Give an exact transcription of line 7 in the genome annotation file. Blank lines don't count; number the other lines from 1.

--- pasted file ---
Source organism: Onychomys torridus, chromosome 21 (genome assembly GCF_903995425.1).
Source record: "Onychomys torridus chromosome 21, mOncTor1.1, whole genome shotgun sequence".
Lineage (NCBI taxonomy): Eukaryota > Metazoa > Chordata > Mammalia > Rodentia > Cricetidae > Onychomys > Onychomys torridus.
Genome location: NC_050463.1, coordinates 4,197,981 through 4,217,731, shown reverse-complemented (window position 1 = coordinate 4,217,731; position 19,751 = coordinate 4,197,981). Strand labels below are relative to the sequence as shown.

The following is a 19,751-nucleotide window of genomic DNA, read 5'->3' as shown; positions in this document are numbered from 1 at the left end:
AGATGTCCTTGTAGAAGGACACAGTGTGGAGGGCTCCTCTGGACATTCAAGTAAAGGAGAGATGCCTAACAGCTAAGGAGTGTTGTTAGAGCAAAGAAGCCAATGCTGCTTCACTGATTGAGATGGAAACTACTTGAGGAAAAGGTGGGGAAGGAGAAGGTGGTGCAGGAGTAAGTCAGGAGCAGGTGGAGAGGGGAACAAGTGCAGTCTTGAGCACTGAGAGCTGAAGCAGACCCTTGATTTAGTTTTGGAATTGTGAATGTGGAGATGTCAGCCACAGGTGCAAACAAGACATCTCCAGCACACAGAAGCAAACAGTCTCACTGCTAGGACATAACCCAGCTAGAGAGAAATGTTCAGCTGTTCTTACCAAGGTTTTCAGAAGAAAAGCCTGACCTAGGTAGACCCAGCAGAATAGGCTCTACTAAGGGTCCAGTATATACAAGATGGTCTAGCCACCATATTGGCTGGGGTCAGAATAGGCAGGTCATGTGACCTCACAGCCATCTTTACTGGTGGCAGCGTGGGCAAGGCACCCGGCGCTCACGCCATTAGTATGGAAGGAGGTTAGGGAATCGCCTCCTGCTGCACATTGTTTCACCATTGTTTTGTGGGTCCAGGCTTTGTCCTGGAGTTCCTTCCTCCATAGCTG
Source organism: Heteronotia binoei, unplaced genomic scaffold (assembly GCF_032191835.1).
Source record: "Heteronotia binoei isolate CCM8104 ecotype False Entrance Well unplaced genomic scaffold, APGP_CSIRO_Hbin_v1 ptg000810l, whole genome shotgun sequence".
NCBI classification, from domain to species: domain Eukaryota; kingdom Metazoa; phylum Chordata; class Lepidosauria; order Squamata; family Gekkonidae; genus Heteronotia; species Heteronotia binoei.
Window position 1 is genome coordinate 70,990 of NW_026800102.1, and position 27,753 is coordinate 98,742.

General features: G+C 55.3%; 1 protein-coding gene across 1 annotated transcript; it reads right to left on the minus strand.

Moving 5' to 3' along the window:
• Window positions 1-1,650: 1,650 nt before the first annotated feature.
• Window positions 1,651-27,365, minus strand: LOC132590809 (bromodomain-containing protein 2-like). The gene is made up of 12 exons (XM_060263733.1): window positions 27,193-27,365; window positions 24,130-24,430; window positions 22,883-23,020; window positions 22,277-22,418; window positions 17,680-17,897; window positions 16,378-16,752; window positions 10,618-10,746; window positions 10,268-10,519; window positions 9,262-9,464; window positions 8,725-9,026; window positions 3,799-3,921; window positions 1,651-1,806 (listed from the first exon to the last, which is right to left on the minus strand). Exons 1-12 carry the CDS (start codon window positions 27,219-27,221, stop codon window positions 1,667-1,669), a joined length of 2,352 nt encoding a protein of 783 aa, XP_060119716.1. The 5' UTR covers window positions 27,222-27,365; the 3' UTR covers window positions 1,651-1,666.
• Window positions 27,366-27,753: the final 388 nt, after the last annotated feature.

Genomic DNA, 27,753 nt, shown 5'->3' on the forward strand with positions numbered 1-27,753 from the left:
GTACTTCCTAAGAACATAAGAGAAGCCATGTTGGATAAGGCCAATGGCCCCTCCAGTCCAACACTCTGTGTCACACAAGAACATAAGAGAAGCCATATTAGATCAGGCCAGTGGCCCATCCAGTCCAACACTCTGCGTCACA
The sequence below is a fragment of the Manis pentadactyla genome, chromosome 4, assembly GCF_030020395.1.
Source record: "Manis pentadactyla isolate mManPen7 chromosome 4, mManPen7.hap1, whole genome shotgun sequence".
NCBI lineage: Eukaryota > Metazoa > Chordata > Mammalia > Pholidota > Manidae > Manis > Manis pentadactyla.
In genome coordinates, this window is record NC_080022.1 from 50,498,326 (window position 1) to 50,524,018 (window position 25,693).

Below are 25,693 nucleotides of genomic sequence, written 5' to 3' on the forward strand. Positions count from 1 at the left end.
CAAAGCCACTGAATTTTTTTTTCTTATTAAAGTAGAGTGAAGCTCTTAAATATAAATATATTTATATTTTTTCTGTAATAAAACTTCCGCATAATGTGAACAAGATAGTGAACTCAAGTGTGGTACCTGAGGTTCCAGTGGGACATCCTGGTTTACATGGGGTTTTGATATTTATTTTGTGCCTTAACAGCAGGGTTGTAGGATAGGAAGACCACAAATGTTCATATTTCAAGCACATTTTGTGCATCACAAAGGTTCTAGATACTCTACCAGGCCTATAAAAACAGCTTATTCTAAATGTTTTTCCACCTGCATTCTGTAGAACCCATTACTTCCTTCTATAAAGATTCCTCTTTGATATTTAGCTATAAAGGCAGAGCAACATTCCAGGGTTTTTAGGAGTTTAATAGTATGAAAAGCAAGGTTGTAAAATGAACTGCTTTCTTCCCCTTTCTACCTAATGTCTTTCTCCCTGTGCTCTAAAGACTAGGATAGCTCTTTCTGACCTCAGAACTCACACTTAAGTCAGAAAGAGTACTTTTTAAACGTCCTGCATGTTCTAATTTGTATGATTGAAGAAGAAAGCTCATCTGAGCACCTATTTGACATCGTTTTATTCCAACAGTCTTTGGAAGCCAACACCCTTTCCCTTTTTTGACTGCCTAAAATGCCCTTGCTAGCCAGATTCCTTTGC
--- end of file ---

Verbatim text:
Source organism: Heteronotia binoei, unplaced genomic scaffold (assembly GCF_032191835.1).